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3 things you can likely expect during a suspected drunk driving stop

On Behalf of | Jul 4, 2024 | Drunk Driving

Police officers can initiate a traffic stop for a variety of reasons. For example, a suspicion of drunk driving is a common reason to pull motorists over. If a police officer sees you do something while you’re driving that makes them believe you’re impaired, they’ll likely pull you over accordingly.

Knowing what to expect if you’re stopped because an officer believes you’re drunk may help you to remain (relatively) calm. These three things are likely to occur during a drunk driving stop.

An interview

One of the first things that an officer is likely going to do is speak to you. They’ll ask questions to determine what’s going on. Remember, you have specific rights, including the right to avoid self-incrimination, during this process. While the officer is speaking to you, they’re also using their senses to help them. They may sniff your breath while you’re speaking to determine if there’s alcohol present. They may look for open containers in the vehicle.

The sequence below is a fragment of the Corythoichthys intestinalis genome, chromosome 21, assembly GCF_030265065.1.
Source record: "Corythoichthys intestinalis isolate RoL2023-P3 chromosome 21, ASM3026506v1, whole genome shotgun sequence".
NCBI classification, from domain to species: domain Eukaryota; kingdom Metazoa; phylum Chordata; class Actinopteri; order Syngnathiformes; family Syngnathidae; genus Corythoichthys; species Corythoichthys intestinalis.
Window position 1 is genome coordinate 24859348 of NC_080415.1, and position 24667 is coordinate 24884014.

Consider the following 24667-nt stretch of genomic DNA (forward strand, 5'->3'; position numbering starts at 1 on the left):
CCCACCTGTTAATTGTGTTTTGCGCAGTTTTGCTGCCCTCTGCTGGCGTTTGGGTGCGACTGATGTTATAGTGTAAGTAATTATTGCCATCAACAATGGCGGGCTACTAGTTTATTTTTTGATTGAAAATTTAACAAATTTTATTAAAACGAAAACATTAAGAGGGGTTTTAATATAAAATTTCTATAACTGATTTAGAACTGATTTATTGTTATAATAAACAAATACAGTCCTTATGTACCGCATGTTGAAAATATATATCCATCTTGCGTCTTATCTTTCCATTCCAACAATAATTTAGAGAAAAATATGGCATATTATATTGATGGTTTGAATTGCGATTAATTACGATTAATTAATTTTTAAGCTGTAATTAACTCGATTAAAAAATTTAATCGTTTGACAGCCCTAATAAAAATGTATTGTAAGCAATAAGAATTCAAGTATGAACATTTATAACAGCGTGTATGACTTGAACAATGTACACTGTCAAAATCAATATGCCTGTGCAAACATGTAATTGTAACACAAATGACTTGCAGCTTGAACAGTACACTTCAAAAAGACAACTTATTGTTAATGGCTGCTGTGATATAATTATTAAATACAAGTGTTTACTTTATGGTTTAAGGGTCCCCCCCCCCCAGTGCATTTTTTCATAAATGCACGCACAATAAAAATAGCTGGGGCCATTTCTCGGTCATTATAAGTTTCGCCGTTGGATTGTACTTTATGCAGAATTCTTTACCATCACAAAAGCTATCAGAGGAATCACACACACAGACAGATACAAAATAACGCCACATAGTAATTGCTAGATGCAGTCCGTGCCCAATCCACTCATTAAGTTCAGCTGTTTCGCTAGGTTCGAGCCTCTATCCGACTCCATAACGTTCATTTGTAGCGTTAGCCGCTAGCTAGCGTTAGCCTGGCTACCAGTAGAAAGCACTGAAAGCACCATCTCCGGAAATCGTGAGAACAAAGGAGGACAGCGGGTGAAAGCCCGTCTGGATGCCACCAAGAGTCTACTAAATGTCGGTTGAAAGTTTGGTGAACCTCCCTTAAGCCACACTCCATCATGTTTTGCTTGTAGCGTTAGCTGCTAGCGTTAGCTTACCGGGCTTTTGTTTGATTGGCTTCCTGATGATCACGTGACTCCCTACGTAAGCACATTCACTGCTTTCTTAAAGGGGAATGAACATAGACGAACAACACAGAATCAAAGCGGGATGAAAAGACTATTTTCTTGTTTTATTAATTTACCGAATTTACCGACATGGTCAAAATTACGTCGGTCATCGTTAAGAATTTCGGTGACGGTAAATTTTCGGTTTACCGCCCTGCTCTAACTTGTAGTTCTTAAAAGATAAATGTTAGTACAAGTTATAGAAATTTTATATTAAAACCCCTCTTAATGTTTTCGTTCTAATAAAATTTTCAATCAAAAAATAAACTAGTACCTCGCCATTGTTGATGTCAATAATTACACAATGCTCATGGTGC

A field sobriety test

The officer may ask you to go through a series of field sobriety tests. There are many different tests they may conduct, but there are only three that are part of the standardized field sobriety test (SFST) that’s endorsed by the National Highway Traffic Safety Administration. The three components of the SFST are the horizontal gaze nystagmus, one-leg stand and walk-and-turn. These test a variety of concerns, such balance and ability to multitask, that will likely be affected by impairment.

A preliminary alcohol screening test

Another option the officer may exercise is asking you to take a breath test. A roadside test is done using the preliminary alcohol screening (PAS) device. If this test produces a result that shows impairment, you’ll be asked to retake the test on the stationary device that’s considered more reliable and accurate.

You may refuse to take a breath test, but refusal isn’t without a risk of penalties. Because of the state’s implied consent law, you may face a driver’s license suspension if you refuse.

If the officer has probable cause showing you’re impaired, they can arrest you. Each one of these components of a drunk driving stop can potentially inform your defense strategy. Discussing what happened during the traffic stop with your legal representative is important, and should be done as quickly as possible.